Author Debbie Reslock Published May 2, 2017
Some home repair and renovation projects are inevitable — pipes corrode, window trim warps, roof shingles buckle and curl. Others require more of a push, such as a living room addition to keep up with the space needs of a growing family, a new patio or deck to extend that area outdoors and even the installation of a home-entertainment system to bring it all together.
One of the most popular remodeling projects these days — the kitchen — is equal parts technical and functional.
Home-improvement spending is expected to grow 6% annually to $318.6 billion by the first quarter of 2018, according to the Joint Center For Housing Studies of Harvard University. And although DIY’s popularity continues, owners in the millennial (76%), Gen-X (83%) and baby boomer (88%) generations overwhelmingly chose to work with a professional builder or remodeler in 2015, according to a recent Houzz user survey.
With remodeling spending on the rise, you can expect owners will continue to invest in their kitchens. The most common reasons for a kitchen renovation, Houzz found, are to refresh outdated designs and finishes and to upgrade appliances. Owners who renovated their kitchen in 2015 spent 12% more than they did the year before, averaging $50,700 for a major remodel of a kitchen greater than 200 square feet and $26,400 for a major remodel of a kitchen smaller than that.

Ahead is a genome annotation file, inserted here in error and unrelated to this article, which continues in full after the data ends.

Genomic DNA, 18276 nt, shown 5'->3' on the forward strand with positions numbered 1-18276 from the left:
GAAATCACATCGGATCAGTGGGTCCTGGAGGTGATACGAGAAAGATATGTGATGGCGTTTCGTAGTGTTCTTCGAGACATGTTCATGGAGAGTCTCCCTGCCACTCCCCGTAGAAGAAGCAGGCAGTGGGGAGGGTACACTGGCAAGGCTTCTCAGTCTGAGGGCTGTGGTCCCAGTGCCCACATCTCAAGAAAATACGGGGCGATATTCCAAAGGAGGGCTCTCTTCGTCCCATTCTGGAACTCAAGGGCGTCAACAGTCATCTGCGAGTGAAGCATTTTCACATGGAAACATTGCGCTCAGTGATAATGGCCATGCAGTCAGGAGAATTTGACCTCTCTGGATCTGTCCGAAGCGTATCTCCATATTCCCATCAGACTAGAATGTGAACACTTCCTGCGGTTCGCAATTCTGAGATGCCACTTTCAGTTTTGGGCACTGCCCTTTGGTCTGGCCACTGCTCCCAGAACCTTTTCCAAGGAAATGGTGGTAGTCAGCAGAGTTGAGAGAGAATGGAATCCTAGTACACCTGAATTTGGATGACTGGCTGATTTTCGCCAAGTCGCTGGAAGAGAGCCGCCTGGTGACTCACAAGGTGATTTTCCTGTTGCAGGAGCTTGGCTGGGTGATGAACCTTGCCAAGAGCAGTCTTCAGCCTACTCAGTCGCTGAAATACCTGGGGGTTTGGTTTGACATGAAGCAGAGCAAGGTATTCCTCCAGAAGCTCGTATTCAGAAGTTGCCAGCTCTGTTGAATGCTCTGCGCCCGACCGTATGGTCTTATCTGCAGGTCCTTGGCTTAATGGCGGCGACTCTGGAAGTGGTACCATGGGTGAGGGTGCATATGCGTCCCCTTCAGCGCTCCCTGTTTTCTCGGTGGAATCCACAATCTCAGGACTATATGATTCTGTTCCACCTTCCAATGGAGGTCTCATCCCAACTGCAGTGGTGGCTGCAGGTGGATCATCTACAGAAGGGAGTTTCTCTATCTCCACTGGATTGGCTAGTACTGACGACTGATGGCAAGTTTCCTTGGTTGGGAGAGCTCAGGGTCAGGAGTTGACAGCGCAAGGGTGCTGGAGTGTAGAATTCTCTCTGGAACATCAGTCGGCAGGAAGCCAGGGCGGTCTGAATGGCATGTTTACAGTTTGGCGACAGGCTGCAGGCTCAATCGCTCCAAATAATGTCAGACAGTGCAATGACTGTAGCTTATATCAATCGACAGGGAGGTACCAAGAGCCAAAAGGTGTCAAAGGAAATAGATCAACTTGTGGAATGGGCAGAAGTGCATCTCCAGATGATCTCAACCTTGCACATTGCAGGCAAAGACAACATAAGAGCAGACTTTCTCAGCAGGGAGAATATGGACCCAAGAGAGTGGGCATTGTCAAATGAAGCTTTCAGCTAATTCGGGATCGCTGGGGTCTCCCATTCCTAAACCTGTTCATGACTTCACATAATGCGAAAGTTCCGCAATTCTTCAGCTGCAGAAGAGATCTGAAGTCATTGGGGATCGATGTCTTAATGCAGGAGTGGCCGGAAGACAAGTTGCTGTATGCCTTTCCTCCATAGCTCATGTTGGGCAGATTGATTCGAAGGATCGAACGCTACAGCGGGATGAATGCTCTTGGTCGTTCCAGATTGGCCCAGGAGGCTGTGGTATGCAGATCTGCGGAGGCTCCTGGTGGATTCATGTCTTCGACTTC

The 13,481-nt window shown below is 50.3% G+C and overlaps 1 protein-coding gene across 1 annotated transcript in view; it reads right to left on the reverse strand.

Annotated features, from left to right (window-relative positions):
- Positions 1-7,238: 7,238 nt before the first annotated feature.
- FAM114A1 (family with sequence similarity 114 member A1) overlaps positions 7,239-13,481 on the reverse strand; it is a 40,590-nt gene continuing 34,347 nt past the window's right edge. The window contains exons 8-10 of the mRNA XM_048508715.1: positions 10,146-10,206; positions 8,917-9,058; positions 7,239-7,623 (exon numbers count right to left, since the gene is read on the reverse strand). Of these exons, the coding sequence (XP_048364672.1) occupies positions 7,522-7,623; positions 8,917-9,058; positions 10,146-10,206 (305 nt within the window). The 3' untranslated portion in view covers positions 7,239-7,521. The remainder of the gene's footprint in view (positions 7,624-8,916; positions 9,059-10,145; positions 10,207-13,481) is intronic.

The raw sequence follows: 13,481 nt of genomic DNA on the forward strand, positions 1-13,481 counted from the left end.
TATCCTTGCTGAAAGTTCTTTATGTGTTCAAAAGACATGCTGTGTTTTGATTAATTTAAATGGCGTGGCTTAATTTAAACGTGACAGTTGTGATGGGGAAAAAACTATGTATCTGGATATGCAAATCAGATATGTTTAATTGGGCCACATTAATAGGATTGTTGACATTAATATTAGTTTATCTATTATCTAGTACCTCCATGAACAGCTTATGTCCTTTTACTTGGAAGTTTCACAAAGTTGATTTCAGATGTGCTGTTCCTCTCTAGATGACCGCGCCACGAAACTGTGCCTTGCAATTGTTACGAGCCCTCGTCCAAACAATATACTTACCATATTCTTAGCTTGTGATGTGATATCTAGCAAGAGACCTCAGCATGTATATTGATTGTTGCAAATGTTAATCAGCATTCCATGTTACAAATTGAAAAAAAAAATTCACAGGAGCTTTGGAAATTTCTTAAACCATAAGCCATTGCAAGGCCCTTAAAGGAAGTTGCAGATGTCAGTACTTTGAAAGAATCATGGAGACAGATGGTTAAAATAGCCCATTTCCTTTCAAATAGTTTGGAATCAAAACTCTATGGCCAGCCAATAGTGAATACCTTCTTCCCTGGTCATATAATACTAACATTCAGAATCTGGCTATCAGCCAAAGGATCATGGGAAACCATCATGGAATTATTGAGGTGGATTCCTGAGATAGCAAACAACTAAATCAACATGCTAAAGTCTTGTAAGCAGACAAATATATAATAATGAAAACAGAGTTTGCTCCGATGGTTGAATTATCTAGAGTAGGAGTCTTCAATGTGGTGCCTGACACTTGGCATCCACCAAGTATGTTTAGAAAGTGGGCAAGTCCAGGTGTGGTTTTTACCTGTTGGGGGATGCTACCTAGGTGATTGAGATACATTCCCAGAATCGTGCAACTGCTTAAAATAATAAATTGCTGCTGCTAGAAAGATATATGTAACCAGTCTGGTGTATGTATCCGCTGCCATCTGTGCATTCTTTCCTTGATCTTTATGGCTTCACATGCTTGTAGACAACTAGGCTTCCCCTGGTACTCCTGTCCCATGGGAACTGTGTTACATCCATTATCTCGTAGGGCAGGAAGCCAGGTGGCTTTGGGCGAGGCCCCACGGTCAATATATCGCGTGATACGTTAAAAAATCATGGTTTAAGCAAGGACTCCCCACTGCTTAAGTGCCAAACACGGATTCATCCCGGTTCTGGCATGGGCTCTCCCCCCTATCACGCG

Pros do more than construct the space. They serve as a sounding board and general guide for owner’s material and space decisions — and that’s not always easy when the likes of “House Hunters” and “Fixer Upper” skew projections of budget and timelines.
The professional advantage
Consumers today are far more educated about the renovation process than they were even a few years ago, says Adrien Winger, a certified kitchen designer at Caruso Kitchens, in Lakewood, CO. With the prevalence of media brands like HGTV, social media websites like Pinterest and the general ease of searching for ideas on the internet, they’re very aware of what they want. They don’t always understand the associated costs, however.